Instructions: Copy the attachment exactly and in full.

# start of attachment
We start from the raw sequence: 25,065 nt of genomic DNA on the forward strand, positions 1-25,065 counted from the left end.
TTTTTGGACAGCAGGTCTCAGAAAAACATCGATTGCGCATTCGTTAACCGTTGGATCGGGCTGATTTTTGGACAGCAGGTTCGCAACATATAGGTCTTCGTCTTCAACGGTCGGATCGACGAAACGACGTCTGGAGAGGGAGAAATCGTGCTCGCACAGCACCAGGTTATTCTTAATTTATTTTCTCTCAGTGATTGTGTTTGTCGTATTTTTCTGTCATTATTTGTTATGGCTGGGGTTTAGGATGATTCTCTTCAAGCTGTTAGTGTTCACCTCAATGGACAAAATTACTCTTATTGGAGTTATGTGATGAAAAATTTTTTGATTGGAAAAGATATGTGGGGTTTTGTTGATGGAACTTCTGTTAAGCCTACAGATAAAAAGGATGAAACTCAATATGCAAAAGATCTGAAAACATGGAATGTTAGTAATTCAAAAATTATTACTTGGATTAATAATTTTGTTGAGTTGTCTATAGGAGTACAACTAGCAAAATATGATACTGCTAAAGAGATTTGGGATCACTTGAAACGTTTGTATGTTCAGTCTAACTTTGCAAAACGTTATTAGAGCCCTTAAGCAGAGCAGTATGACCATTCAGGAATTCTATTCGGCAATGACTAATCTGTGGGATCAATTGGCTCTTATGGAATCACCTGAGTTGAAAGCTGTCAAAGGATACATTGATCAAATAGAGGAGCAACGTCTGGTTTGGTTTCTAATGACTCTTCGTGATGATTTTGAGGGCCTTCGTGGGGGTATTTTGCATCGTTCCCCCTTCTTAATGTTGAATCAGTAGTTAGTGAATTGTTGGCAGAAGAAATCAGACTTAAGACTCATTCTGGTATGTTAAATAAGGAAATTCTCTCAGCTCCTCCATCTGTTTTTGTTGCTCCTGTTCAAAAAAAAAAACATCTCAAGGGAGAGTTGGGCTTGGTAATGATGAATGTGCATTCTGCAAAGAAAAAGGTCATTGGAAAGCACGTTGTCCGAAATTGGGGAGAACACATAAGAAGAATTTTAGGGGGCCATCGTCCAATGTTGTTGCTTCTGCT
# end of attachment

We start from the raw sequence: 25,065 nt of genomic DNA on the forward strand, positions 1-25,065 counted from the left end.
TTTTTGGACAGCAGGTCTCAGAAAAACATCGATTGCGCATTCGTTAACCGTTGGATCGGGCTGATTTTTGGACAGCAGGTTCGCAACATATAGGTCTTCGTCTTCAACGGTCGGATCGACGAAACGACGTCTGGAGAGGGAGAAATCGTGCTCGCACAGCACCAGGTTATTCTTAATTTATTTTCTCTCAGTGATTGTGTTTGTCGTATTTTTCTGTCATTATTTGTTATGGCTGGGGTTTAGGATGATTCTCTTCAAGCTGTTAGTGTTCACCTCAATGGACAAAATTACTCTTATTGGAGTTATGTGATGAAAAATTTTTTGATTGGAAAAGATATGTGGGGTTTTGTTGATGGAACTTCTGTTAAGCCTACAGATAAAAAGGATGAAACTCAATATGCAAAAGATCTGAAAACATGGAATGTTAGTAATTCAAAAATTATTACTTGGATTAATAATTTTGTTGAGTTGTCTATAGGAGTACAACTAGCAAAATATGATACTGCTAAAGAGATTTGGGATCACTTGAAACGTTTGTATGTTCAGTCTAACTTTGCAAAACGTTATTAGAGCCCTTAAGCAGAGCAGTATGACCATTCAGGAATTCTATTCGGCAATGACTAATCTGTGGGATCAATTGGCTCTTATGGAATCACCTGAGTTGAAAGCTGTCAAAGGATACATTGATCAAATAGAGGAGCAACGTCTGGTTTGGTTTCTAATGACTCTTCGTGATGATTTTGAGGGCCTTCGTGGGGGTATTTTGCATCGTTCCCCCTTCTTAATGTTGAATCAGTAGTTAGTGAATTGTTGGCAGAAGAAATCAGACTTAAGACTCATTCTGGTATGTTAAATAAGGAAATTCTCTCAGCTCCTCCATCTGTTTTTGTTGCTCCTGTTCAAAAAAAAAAACATCTCAAGGGAGAGTTGGGCTTGGTAATGATGAATGTGCATTCTGCAAAGAAAAAGGTCATTGGAAAGCACGTTGTCCGAAATTGGGGAGAACACATAAGAAGAATTTTAGGGGGCCATCGTCCAATGTTGTTGCTTCTGCT